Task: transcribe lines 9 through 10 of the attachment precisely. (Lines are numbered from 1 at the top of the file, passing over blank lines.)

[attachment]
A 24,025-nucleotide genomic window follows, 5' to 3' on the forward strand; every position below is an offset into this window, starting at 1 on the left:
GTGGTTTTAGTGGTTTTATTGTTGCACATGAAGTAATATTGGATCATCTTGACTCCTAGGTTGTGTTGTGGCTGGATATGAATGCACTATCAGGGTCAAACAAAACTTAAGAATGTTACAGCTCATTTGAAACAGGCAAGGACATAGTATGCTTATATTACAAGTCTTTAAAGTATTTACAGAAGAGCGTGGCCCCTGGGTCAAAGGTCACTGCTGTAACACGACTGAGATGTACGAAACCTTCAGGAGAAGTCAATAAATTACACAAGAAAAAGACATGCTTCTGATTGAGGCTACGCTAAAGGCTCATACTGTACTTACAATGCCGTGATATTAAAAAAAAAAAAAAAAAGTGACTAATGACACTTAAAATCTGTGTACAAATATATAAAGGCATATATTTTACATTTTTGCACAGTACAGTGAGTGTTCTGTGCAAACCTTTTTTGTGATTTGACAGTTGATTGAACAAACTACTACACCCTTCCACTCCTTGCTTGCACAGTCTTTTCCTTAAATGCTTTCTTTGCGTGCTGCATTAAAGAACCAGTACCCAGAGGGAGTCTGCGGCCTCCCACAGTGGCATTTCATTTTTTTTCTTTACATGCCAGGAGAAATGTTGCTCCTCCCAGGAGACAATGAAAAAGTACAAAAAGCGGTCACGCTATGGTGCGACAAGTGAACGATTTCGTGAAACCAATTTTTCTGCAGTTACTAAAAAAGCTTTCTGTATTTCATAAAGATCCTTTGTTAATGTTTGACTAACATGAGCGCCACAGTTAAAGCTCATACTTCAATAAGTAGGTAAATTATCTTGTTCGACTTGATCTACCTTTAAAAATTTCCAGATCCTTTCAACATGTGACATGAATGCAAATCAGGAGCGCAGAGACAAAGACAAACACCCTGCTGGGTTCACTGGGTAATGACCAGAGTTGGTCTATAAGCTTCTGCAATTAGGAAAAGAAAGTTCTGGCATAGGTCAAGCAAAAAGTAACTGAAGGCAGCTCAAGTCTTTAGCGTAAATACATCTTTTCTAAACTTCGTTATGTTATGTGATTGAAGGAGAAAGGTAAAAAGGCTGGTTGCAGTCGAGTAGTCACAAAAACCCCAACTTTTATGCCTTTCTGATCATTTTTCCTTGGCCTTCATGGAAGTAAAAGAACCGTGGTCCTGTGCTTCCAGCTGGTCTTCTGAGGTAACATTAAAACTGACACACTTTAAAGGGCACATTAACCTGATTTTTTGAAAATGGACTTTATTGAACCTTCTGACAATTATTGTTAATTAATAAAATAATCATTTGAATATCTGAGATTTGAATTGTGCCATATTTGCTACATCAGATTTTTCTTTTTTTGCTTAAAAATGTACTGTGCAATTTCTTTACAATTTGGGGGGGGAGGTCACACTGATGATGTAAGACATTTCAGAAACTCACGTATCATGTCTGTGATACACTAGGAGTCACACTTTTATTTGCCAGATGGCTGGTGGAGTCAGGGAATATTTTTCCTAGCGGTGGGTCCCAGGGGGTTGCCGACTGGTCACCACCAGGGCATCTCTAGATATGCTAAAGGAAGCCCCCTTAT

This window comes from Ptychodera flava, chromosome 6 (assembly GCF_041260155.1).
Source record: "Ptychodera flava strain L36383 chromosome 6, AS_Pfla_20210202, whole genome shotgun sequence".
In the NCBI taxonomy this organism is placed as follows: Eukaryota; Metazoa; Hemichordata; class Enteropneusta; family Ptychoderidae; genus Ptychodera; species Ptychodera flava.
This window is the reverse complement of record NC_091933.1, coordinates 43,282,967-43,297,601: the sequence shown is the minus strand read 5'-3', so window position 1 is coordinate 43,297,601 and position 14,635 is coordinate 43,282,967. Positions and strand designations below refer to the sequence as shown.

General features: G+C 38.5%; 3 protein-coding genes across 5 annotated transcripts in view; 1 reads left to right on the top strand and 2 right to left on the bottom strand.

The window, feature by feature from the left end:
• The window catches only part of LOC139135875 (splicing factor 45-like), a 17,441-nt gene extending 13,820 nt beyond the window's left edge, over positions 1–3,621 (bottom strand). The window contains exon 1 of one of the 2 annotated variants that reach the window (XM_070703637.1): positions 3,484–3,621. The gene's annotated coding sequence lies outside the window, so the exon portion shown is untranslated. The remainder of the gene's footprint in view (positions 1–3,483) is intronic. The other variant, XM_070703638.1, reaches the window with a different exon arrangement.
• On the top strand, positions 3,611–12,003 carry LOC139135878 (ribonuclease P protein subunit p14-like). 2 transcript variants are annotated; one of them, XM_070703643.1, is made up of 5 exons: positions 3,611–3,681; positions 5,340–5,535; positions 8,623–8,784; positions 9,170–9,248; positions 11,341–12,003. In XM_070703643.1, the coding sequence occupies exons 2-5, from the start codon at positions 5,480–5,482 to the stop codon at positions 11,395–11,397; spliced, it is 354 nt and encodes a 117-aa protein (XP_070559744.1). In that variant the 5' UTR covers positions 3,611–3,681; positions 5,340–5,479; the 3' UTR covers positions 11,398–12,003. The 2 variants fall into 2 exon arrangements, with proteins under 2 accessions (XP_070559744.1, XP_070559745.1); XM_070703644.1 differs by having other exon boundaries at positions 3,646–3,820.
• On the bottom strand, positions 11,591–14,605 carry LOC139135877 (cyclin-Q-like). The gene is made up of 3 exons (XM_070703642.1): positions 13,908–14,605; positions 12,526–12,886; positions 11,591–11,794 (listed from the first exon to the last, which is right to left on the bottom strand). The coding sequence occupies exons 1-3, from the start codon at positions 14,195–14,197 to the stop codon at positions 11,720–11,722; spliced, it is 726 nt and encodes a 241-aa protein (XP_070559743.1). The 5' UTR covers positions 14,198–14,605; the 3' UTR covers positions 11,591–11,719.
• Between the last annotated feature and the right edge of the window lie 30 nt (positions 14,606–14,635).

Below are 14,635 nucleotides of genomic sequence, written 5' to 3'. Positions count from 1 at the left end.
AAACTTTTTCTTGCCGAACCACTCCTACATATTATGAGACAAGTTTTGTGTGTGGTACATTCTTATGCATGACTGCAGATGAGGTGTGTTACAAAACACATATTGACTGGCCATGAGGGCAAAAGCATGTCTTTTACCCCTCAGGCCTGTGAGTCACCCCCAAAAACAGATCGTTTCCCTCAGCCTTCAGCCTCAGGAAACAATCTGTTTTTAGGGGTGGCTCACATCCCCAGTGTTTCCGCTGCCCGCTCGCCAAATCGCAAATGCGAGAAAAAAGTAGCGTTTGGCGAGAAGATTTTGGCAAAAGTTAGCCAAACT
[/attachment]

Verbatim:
• The window catches only part of LOC139135875 (splicing factor 45-like), a 17,441-nt gene extending 13,820 nt beyond the window's left edge, over positions 1–3,621 (bottom strand). The window contains exon 1 of one of the 2 annotated variants that reach the window (XM_070703637.1): positions 3,484–3,621. The gene's annotated coding sequence lies outside the window, so the exon portion shown is untranslated. The remainder of the gene's footprint in view (positions 1–3,483) is intronic. The other variant, XM_070703638.1, reaches the window with a different exon arrangement.
• On the top strand, positions 3,611–12,003 carry LOC139135878 (ribonuclease P protein subunit p14-like). 2 transcript variants are annotated; one of them, XM_070703643.1, is made up of 5 exons: positions 3,611–3,681; positions 5,340–5,535; positions 8,623–8,784; positions 9,170–9,248; positions 11,341–12,003. In XM_070703643.1, the coding sequence occupies exons 2-5, from the start codon at positions 5,480–5,482 to the stop codon at positions 11,395–11,397; spliced, it is 354 nt and encodes a 117-aa protein (XP_070559744.1). In that variant the 5' UTR covers positions 3,611–3,681; positions 5,340–5,479; the 3' UTR covers positions 11,398–12,003. The 2 variants fall into 2 exon arrangements, with proteins under 2 accessions (XP_070559744.1, XP_070559745.1); XM_070703644.1 differs by having other exon boundaries at positions 3,646–3,820.